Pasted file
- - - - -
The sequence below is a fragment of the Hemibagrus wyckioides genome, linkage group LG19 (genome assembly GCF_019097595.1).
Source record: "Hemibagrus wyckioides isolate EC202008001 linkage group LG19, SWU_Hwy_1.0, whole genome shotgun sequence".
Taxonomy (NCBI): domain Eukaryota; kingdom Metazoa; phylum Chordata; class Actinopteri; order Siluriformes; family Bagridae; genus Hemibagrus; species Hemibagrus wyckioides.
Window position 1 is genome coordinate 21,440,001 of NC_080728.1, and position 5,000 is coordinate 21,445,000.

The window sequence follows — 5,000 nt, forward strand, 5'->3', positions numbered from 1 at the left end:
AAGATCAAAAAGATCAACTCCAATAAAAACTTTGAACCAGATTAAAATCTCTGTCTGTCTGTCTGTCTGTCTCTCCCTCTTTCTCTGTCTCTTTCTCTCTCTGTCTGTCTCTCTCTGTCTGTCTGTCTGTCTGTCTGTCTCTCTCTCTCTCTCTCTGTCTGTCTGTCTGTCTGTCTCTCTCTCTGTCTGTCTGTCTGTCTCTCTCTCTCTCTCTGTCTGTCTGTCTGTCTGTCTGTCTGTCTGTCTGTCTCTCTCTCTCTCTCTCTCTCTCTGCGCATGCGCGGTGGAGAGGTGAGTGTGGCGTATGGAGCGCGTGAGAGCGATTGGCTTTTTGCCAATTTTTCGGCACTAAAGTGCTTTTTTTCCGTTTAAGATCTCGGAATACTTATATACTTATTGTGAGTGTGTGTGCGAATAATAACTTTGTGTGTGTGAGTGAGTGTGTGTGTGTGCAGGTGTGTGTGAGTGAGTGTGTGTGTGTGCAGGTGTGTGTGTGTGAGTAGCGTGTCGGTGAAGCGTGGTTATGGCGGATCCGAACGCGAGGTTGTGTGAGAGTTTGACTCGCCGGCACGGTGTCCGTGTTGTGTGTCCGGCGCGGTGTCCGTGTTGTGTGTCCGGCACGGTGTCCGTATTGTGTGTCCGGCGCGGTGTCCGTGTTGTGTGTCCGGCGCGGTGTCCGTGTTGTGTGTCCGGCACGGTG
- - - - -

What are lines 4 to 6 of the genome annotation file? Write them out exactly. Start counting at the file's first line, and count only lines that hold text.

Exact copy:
Window position 1 is genome coordinate 21,440,001 of NC_080728.1, and position 5,000 is coordinate 21,445,000.

The window sequence follows — 5,000 nt, forward strand, 5'->3', positions numbered from 1 at the left end:
AAGATCAAAAAGATCAACTCCAATAAAAACTTTGAACCAGATTAAAATCTCTGTCTGTCTGTCTGTCTGTCTCTCCCTCTTTCTCTGTCTCTTTCTCTCTCTGTCTGTCTCTCTCTGTCTGTCTGTCTGTCTGTCTGTCTCTCTCTCTCTCTCTCTGTCTGTCTGTCTGTCTGTCTCTCTCTCTGTCTGTCTGTCTGTCTCTCTCTCTCTCTCTGTCTGTCTGTCTGTCTGTCTGTCTGTCTGTCTGTCTCTCTCTCTCTCTCTCTCTCTCTGCGCATGCGCGGTGGAGAGGTGAGTGTGGCGTATGGAGCGCGTGAGAGCGATTGGCTTTTTGCCAATTTTTCGGCACTAAAGTGCTTTTTTTCCGTTTAAGATCTCGGAATACTTATATACTTATTGTGAGTGTGTGTGCGAATAATAACTTTGTGTGTGTGAGTGAGTGTGTGTGTGTGCAGGTGTGTGTGAGTGAGTGTGTGTGTGTGCAGGTGTGTGTGTGTGAGTAGCGTGTCGGTGAAGCGTGGTTATGGCGGATCCGAACGCGAGGTTGTGTGAGAGTTTGACTCGCCGGCACGGTGTCCGTGTTGTGTGTCCGGCGCGGTGTCCGTGTTGTGTGTCCGGCACGGTGTCCGTATTGTGTGTCCGGCGCGGTGTCCGTGTTGTGTGTCCGGCGCGGTGTCCGTGTTGTGTGTCCGGCACGGTG